More than 180,000 visitors thronged the China International Industry Fair (CIIF) as the event, bearing the theme of "intelligence, interconnection,” kicked off at the Shanghai National Convention and Exhibition center in mid-September. Among the star attractions were Chinese-made collaborative robots, or cobots, exhibited alongside robotic counterparts produced outside the country. Both sides were equally popular, but the Chinese cobots were present in greater numbers and were, therefore, the more prominent of the two.
Welcome to the new era of manufacturing at the nexus of technological revolution and industrial transformation, with artificial intelligence and other new-generation technological breakthroughs accelerating the development of robotics and its applications. China was where the robotics industry experienced its highest rate of growth from 2016 to the first half of 2018, with industry unit shipments expanding annually at the phenomenal rate of more than 60%, according to research from IHS Markit | Technology. However, growth decelerated beginning late 2018, the result of a combination of factors including a slowdown in the global economy, stagnation in the automotive industry, and rising trade friction between China and the United States.
Yet opportunities for robots are not in short supply. Traditional industrial robots continue to gradually replace humans in completing monotonous, repetitive, and dangerous work, while cobots are beginning to slowly penetrate various industrial fields, working closely alongside humans on hybrid production lines. With continued improvements being made to increase robotic intelligence, the next stage for robots will be the amalgamation of human and machine, resulting in human-machine hybrid intelligence.
At CIIF, Swiss-Swedish company ABB developed a robotics solution that conforms with Shanghai's most recent household waste management regulations. Backed by networks invested with AI capabilities and by computers and sensors, robots pick up and sort trash the way humans do. ABB’s robotics solution consists of multiple components, including the YuMi dual-arm robot for collecting trash, the IRB 1200 robot for disposing of the collected trash, a visual system, and both artificial intelligence and machine learning capabilities. As part of the training, the cloud dashboard displayed images of trash to the YuMi robot, helping it to learn how to identify various types of trash for sorting into four bins. In the actual implementation, the garbage is then transferred to the conveyor belt, where the IRB 1200 robot collects and sends the trash forward for recycling. To identify the trash, the YuMi robot uses digitalized processing instead of comparing pictures to a huge database, resulting in much faster processing speed. In the future, a human employee will remain the decision-maker as a repository of "qualitative" judgment, responsible for supervision and control duties, while the robot or machine will be upgraded from utilizing "quantitative" computational reasoning to "imitation" judgment and decision-making, possessing imitation learning and fault-tolerant abilities.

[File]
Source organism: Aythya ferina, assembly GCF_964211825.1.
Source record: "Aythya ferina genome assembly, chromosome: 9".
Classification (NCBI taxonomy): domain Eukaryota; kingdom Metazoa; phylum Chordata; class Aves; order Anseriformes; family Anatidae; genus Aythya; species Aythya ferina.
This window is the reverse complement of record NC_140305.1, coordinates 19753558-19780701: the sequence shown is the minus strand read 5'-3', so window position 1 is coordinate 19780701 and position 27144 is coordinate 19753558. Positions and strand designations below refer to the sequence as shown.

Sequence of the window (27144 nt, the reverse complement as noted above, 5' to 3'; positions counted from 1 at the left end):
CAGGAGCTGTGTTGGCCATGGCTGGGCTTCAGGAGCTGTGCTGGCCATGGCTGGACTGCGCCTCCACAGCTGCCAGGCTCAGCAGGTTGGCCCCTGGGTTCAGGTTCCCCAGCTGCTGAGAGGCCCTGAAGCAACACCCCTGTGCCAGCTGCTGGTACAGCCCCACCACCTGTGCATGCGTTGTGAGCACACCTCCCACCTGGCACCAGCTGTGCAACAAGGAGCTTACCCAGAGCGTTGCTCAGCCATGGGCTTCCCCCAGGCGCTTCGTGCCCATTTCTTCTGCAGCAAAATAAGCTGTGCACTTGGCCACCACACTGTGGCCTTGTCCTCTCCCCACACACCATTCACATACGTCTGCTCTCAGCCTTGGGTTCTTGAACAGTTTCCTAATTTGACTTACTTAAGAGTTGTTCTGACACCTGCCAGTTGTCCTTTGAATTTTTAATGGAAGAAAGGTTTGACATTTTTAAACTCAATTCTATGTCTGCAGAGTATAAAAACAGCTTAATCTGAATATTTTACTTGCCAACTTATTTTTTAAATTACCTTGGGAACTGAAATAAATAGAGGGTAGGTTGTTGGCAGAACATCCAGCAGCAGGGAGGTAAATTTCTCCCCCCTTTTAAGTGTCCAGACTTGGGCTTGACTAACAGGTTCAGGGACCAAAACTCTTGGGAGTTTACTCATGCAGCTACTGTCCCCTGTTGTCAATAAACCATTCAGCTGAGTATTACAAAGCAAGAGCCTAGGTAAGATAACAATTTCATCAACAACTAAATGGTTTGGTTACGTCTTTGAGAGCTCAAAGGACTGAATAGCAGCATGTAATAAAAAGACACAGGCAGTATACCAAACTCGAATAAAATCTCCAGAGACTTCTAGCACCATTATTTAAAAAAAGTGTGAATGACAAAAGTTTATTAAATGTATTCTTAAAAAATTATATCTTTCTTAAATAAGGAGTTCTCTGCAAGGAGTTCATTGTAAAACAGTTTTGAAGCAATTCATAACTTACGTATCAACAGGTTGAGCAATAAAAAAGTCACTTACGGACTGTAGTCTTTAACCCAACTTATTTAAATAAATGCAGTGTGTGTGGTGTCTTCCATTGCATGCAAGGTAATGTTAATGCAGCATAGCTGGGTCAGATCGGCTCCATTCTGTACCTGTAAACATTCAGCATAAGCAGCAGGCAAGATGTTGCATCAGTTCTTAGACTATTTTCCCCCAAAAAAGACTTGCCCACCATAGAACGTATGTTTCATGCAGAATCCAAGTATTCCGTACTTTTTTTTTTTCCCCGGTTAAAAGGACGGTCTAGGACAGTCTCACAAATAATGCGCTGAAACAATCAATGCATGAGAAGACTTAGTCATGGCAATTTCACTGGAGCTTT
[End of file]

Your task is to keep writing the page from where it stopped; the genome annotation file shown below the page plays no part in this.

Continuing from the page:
ABB also showcased at the fair a series of unique innovative digital products, services, and solutions. Focusing on the 3C—Contain, Control, and Correct—model of lean manufacturing, the ABB robots brought many advanced solutions to help customers develop their own mass customization solutions to remain competitive. It demonstrated a "factory of the future" designed to improve the flexibility and efficiency of production lines to produce small batches and multiple product varieties.
The foundation of this customized production is a series of flexible and efficient digital products. During assembly, for example, cobots pick up and position parts with pinpoint accuracy and precision. Meanwhile, the latest digital twinning technology allowed operators to control different production steps and simulate quality checks to further optimize the production process.